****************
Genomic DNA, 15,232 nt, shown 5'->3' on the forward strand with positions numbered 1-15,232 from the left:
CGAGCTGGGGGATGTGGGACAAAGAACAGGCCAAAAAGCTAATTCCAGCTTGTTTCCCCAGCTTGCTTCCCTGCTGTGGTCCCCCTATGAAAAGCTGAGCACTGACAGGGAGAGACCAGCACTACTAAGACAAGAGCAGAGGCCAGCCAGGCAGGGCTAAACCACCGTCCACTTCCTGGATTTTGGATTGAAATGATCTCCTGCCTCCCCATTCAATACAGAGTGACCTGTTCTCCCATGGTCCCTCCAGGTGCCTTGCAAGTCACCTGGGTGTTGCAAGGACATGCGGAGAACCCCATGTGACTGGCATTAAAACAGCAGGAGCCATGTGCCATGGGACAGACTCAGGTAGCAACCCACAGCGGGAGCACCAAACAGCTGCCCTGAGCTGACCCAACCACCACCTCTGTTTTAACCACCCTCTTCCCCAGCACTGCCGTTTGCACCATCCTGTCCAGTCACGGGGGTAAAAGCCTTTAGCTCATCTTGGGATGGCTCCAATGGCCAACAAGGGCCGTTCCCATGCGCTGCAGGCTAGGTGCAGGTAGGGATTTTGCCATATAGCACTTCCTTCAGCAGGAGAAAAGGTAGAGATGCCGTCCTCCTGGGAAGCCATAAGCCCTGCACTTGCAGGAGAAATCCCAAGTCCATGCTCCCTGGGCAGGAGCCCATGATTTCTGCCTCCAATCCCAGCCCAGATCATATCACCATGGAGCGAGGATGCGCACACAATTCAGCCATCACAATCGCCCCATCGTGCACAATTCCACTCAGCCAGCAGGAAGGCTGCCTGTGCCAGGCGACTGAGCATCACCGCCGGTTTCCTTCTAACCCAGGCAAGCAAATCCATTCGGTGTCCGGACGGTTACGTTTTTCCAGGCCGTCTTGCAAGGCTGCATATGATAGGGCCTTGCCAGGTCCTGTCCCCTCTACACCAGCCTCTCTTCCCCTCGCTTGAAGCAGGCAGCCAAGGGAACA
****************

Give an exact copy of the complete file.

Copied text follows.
Genomic DNA, 15,232 nt, shown 5'->3' on the forward strand with positions numbered 1-15,232 from the left:
CGAGCTGGGGGATGTGGGACAAAGAACAGGCCAAAAAGCTAATTCCAGCTTGTTTCCCCAGCTTGCTTCCCTGCTGTGGTCCCCCTATGAAAAGCTGAGCACTGACAGGGAGAGACCAGCACTACTAAGACAAGAGCAGAGGCCAGCCAGGCAGGGCTAAACCACCGTCCACTTCCTGGATTTTGGATTGAAATGATCTCCTGCCTCCCCATTCAATACAGAGTGACCTGTTCTCCCATGGTCCCTCCAGGTGCCTTGCAAGTCACCTGGGTGTTGCAAGGACATGCGGAGAACCCCATGTGACTGGCATTAAAACAGCAGGAGCCATGTGCCATGGGACAGACTCAGGTAGCAACCCACAGCGGGAGCACCAAACAGCTGCCCTGAGCTGACCCAACCACCACCTCTGTTTTAACCACCCTCTTCCCCAGCACTGCCGTTTGCACCATCCTGTCCAGTCACGGGGGTAAAAGCCTTTAGCTCATCTTGGGATGGCTCCAATGGCCAACAAGGGCCGTTCCCATGCGCTGCAGGCTAGGTGCAGGTAGGGATTTTGCCATATAGCACTTCCTTCAGCAGGAGAAAAGGTAGAGATGCCGTCCTCCTGGGAAGCCATAAGCCCTGCACTTGCAGGAGAAATCCCAAGTCCATGCTCCCTGGGCAGGAGCCCATGATTTCTGCCTCCAATCCCAGCCCAGATCATATCACCATGGAGCGAGGATGCGCACACAATTCAGCCATCACAATCGCCCCATCGTGCACAATTCCACTCAGCCAGCAGGAAGGCTGCCTGTGCCAGGCGACTGAGCATCACCGCCGGTTTCCTTCTAACCCAGGCAAGCAAATCCATTCGGTGTCCGGACGGTTACGTTTTTCCAGGCCGTCTTGCAAGGCTGCATATGATAGGGCCTTGCCAGGTCCTGTCCCCTCTACACCAGCCTCTCTTCCCCTCGCTTGAAGCAGGCAGCCAAGGGAACA